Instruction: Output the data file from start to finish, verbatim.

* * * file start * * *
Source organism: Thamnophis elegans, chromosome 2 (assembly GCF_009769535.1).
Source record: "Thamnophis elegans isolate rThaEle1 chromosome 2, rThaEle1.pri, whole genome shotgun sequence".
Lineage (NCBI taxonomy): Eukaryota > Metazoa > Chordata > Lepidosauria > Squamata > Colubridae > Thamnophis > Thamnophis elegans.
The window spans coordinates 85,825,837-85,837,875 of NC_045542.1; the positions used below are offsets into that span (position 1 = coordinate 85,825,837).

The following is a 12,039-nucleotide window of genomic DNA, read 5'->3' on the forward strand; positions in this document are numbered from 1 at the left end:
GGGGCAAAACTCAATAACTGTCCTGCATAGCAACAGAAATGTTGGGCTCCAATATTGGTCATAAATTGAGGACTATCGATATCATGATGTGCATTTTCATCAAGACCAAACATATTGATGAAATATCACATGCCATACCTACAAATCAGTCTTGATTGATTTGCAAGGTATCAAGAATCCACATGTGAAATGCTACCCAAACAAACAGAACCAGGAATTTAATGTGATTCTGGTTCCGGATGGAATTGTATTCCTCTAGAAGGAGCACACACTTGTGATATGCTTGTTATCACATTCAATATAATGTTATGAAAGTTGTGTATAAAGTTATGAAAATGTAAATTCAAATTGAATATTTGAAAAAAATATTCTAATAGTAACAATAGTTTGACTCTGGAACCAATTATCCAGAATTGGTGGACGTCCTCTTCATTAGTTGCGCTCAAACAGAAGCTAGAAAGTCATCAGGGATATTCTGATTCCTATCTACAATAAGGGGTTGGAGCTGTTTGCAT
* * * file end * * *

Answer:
Source organism: Thamnophis elegans, chromosome 2 (assembly GCF_009769535.1).
Source record: "Thamnophis elegans isolate rThaEle1 chromosome 2, rThaEle1.pri, whole genome shotgun sequence".
Lineage (NCBI taxonomy): Eukaryota > Metazoa > Chordata > Lepidosauria > Squamata > Colubridae > Thamnophis > Thamnophis elegans.
The window spans coordinates 85,825,837-85,837,875 of NC_045542.1; the positions used below are offsets into that span (position 1 = coordinate 85,825,837).

The following is a 12,039-nucleotide window of genomic DNA, read 5'->3' on the forward strand; positions in this document are numbered from 1 at the left end:
GGGGCAAAACTCAATAACTGTCCTGCATAGCAACAGAAATGTTGGGCTCCAATATTGGTCATAAATTGAGGACTATCGATATCATGATGTGCATTTTCATCAAGACCAAACATATTGATGAAATATCACATGCCATACCTACAAATCAGTCTTGATTGATTTGCAAGGTATCAAGAATCCACATGTGAAATGCTACCCAAACAAACAGAACCAGGAATTTAATGTGATTCTGGTTCCGGATGGAATTGTATTCCTCTAGAAGGAGCACACACTTGTGATATGCTTGTTATCACATTCAATATAATGTTATGAAAGTTGTGTATAAAGTTATGAAAATGTAAATTCAAATTGAATATTTGAAAAAAATATTCTAATAGTAACAATAGTTTGACTCTGGAACCAATTATCCAGAATTGGTGGACGTCCTCTTCATTAGTTGCGCTCAAACAGAAGCTAGAAAGTCATCAGGGATATTCTGATTCCTATCTACAATAAGGGGTTGGAGCTGTTTGCAT